How can we break down systematic inequalities in urban spaces and build better for everyone?
Join us each month as we explore equity, diversity and inclusion in the built environment, and delve into the latest research and ideas from The Bartlett’s world-leading thinkers on race, gender, LGBTQ+, and disability.
Throughout this academic year we'll be tackling issues such as Navigating Space Under Lockdown, the young BAME experience; Accelerating Islamophobia and emerging ‘Mosquephobia’; Crippling educational space; and, Decentralising solar economy. We'll also be adding more sessions as the year progresses, so keep checking back for updates.
- Participatory design and diversity
This event explored how the co-design of public spaces in areas affected by displacement and conflict can promote inclusivity and redress unequal power relations.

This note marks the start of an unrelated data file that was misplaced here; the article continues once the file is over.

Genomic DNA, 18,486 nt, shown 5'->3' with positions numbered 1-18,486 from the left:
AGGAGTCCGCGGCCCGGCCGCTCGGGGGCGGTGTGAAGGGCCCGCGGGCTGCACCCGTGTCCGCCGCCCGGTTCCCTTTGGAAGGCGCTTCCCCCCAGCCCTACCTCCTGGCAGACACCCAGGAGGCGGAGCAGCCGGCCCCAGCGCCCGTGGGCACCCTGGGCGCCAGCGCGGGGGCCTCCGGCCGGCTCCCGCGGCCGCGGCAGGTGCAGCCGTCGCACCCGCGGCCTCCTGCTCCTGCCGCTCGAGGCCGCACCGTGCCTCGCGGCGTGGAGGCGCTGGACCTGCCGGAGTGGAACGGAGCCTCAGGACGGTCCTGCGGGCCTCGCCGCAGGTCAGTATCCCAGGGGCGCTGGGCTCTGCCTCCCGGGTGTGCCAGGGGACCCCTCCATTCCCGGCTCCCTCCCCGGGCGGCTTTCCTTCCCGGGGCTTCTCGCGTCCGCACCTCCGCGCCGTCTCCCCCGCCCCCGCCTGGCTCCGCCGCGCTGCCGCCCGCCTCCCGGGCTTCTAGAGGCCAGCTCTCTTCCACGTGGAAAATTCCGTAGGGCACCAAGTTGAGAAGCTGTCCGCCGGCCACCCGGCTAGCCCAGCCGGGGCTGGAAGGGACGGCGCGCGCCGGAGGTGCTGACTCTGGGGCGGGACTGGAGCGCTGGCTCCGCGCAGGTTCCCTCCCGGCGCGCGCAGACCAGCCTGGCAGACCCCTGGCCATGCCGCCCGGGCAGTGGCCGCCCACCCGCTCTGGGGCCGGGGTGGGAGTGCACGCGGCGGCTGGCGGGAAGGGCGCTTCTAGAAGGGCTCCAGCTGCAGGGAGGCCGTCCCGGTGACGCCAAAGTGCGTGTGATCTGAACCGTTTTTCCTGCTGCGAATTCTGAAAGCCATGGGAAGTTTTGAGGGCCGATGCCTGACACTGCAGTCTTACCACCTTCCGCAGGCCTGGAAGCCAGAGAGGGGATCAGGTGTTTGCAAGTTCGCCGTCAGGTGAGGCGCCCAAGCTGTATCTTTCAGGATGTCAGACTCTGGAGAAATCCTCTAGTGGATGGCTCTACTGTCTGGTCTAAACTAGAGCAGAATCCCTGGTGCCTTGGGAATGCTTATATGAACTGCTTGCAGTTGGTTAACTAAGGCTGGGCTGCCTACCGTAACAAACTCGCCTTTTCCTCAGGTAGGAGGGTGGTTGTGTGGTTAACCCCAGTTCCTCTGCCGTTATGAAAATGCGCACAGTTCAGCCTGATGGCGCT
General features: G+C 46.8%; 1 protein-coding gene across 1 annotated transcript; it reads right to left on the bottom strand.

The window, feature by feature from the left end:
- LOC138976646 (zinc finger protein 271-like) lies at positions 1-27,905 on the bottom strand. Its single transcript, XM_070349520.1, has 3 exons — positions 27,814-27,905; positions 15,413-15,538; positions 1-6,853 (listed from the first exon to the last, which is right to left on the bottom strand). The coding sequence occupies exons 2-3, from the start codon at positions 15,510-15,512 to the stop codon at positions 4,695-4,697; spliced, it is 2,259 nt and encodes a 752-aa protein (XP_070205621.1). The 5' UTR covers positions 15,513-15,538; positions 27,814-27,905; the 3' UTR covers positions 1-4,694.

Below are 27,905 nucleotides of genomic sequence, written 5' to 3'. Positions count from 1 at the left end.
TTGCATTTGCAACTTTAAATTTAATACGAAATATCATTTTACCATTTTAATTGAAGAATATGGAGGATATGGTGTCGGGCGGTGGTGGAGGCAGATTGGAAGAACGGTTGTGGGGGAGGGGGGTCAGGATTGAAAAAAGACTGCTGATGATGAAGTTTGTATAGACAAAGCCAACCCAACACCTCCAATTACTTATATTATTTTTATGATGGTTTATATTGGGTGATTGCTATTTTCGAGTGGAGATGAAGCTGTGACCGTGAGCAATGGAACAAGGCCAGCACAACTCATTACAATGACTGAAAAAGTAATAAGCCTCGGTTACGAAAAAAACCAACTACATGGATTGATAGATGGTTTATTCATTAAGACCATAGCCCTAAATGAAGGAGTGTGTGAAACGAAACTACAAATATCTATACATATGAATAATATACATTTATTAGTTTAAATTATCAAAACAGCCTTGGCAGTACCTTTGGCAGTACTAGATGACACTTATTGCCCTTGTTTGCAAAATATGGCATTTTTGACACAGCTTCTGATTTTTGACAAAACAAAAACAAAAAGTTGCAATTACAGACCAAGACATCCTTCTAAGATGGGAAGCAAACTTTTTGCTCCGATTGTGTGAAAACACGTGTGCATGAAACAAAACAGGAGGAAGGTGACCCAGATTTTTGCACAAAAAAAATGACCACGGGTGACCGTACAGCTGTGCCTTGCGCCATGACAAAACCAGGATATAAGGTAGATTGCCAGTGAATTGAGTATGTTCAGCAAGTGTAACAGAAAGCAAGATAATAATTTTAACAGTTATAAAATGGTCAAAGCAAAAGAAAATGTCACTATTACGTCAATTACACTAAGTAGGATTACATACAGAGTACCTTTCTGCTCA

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About the speakers
- Dr Andrea Rigon is an Associate Professor at The Bartlett Development Planning Unit
Joana Dabaj is the Founder at CatalyticAction
- Queer perspectives: cross-cultural experiences in physical and online space
This event explored a variety of cross-cultural perspectives highlighting the physical and online experiences of queer people worldwide, and discussed the varied relationships that queer folk, especially QPOC (Queer People of Colour), have with the spaces they occupy, move through or are regulated by.
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About the speakers
- Dr Sharif Mowlabocus is an Associate Professor in the Department of Communication and Media Studies at Fordham University, New York. His research is located at the intersection of digital media studies and sexuality studies.